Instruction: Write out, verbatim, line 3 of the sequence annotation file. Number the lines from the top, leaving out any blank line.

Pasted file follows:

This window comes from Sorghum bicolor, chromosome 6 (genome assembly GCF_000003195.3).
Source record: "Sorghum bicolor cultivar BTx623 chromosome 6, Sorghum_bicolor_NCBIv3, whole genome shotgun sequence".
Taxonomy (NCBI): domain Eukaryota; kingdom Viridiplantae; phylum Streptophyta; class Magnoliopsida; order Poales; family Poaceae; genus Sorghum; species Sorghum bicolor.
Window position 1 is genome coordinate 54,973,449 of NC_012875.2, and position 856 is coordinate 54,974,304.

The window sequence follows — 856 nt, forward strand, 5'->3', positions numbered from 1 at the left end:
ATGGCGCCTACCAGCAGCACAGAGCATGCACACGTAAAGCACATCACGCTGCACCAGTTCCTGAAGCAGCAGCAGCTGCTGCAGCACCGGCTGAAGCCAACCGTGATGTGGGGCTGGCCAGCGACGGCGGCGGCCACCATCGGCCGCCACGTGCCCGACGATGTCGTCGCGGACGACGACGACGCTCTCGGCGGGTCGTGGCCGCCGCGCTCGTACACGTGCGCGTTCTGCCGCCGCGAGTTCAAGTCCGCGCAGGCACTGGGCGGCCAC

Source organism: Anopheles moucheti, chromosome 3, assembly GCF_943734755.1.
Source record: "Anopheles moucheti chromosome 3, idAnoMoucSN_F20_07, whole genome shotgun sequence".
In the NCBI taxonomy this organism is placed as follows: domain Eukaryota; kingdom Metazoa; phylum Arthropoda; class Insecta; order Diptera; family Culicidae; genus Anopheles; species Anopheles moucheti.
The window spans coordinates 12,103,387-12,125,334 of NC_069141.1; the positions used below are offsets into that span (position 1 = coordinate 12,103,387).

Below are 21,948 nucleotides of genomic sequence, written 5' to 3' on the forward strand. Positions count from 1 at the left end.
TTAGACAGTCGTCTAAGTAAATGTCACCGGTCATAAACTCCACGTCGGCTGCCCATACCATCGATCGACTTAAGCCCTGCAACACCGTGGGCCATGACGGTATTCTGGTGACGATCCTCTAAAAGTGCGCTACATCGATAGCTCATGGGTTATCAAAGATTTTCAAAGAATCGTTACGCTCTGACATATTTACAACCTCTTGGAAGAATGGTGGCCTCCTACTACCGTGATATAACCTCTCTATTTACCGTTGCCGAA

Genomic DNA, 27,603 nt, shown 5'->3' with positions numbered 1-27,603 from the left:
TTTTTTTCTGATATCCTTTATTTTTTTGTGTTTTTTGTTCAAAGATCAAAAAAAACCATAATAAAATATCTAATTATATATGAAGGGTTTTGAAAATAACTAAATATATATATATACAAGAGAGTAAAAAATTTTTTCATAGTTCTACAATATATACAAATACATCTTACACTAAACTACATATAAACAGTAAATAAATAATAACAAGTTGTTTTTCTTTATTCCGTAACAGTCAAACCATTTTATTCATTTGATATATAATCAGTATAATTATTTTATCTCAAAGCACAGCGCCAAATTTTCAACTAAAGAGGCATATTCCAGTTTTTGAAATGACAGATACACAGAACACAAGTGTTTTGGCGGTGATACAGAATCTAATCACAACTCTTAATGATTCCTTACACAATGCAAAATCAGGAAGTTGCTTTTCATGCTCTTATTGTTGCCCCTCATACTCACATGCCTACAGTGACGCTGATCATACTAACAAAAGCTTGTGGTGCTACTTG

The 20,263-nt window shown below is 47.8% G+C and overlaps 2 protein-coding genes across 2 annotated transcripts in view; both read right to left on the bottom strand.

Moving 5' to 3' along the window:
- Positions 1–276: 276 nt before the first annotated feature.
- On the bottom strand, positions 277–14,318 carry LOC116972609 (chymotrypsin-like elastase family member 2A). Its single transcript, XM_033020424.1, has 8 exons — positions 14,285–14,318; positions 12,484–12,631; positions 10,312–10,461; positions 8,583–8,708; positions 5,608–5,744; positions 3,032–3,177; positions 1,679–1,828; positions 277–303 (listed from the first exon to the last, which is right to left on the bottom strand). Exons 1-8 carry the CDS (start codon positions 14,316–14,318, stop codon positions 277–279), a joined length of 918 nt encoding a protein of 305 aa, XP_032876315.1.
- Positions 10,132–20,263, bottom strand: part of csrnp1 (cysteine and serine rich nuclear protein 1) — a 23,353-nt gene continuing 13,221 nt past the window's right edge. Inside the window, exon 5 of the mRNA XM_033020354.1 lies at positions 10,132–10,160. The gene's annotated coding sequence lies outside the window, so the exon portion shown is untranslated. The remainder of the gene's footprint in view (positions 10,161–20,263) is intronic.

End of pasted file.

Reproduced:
Taxonomy (NCBI): domain Eukaryota; kingdom Viridiplantae; phylum Streptophyta; class Magnoliopsida; order Poales; family Poaceae; genus Sorghum; species Sorghum bicolor.